And sometimes a small amount of pain is not really a negative thing. It can be the sensation of de qi, an integral component of acupuncture that is receiving its own research attention.

There was a very low response level for persistent “aggravation of symptoms” (1.8%). Interestingly, only 13 patients (an incredibly low 0.14%) responded that they were unwilling to have acupuncture again because of these “negative” reactions.

My new perspective

First of all, thanks to Hugh MacPherson and Kate Thomas for having conducted and published this study. It’s important to bring objective information to the table when talking about patient reactions to acupuncture. I was aware of the existence of short-term reactions, and my patients sometimes refer to them in their testimonials, but this study alerts me to its nearly universal – and variable — nature.

I’ll be watching my patients a little more closely. And maybe reducing the content of my lost and found drawer.

Golfer’s yips

The case of the curious golf affliction – the “yips”

A lot of my patients come to me because of chronic pain. So it’s no surprise that I see a lot of athletes – bikers, runners, tennis players –seeking help in restoring their performance levels. However, nobody has come to me, yet, with the specific request that I help their golf game. I’ve helped some here and there, but it’s always been a secondary consequence of treatment.

Well, thanks to an article in the journal of the British Medical Acupuncture Society (BMAS), I’m now ready to be of more direct help. Seems there is a condition that uniquely attacks golfers – the oddly named “yips.” It’s not really painful. Unless you’re a golfer. Adding about five strokes per round can hurt a lot.

Little did I know that this condition has been the subject of intense research (cf. A Multidisciplinary Study of the ‘Yips’ Phenomenon in Golf, Sports Medicine, 2000, 30(6) 423-437, and The ‘Yips’ in Golf, Sports Medicine, 2003, 33(1) 13-31). And now, thanks to BMAS (and their generous presentation of many articles through their website), a role for acupuncture is revealed: Acupuncture for Treatment of the Yips, a Case Report, by Palle Rosted (Acupuncture in Medicine, 2005, 23(4): 188-189).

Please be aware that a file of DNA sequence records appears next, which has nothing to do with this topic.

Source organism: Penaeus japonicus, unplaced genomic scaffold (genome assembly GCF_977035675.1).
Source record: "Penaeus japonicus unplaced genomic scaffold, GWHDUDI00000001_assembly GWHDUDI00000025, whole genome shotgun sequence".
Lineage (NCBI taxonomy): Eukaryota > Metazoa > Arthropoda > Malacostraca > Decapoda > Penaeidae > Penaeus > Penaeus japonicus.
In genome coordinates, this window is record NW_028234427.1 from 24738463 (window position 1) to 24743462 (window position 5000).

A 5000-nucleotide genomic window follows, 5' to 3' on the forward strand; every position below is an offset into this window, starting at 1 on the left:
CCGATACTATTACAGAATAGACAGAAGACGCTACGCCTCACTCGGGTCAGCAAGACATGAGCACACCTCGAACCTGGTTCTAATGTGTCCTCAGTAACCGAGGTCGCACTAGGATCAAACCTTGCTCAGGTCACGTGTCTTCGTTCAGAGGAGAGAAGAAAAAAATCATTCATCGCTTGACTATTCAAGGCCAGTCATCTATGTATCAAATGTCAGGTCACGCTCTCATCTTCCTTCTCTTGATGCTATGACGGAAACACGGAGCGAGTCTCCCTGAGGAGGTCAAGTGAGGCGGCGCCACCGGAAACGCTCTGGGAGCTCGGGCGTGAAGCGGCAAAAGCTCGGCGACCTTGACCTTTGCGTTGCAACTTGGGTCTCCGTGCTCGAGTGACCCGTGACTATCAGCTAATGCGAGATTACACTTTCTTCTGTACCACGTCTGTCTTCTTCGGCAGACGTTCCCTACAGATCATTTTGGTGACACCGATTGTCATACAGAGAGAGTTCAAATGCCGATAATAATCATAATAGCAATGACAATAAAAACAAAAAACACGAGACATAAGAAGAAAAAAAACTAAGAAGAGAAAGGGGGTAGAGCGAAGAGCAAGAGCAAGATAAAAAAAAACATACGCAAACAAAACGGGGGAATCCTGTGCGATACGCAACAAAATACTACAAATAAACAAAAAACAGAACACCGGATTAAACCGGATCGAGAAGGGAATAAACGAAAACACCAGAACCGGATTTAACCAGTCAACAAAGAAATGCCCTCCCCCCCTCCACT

What are the “yips”?

Many amateur golfers, and more than a small number of professional ones, lose control of the muscles in their arms in such a way that they can’t smoothly move a putter to and fro. Their arms can cramp or sometimes make involuntary movements. Aggravating if you’re an amateur, a catastrophe if you’re a professional.

A continuum of causes

The subtitle of the 2003 article in Sports Medicine is “A Continuum Between a Focal Dystonia and Choking.” It turns out that the yips are a psychoneuromuscular impediment. Yikes. Multiple causes here. From a localized neuromuscular problem to a psychosocial one – choking in common parlance.

The article on treating with acupuncture

Why do I like this article so much? First, it’s based on a sample size of one. That’s right, one golfer. One 65 year old Brit with a handicap of 14. Who would ever take seriously a study of sample size one? Well, me. If you read my blog on sample sizes in research and practice you’ll know why. Suffice it to say here that in an encounter between caregiver and patient, the sample size is always one. What I learn about one golfer today can help one golfer tomorrow.

Second, because it encompasses what acupuncture and Chinese medicine in general are so good at. The yips are a symptom. And we don’t attack symptoms willy-nilly. What is the cause of this symptom? Discovering this will take both rational evaluation and intuitive diagnosing. It takes listening. Same for the treatment. Rationality and intuition. Science and art. From sample sizes of N=1031 and N=72 describing the phenomenon in the two Sports Medicine articles, one golfer (N=1) gets treated in such a manner that he overcomes an impediment. I love it.

The cure for the N=1 golfer

Whatever physical muscular problems are involved with the yips, they are exacerbated by performance anxiety. The patient of this study did not clearly present physical or anxiety-related symptoms, so Rosted chose a combination of points to address the condition. (The details: GV20, EX-HN-1 [Si Shen Cong: four points one cun from GV20], and TE5.) The symptoms were gone after one treatment (a total of five were given), and there were no relapses by the 24-month follow-up.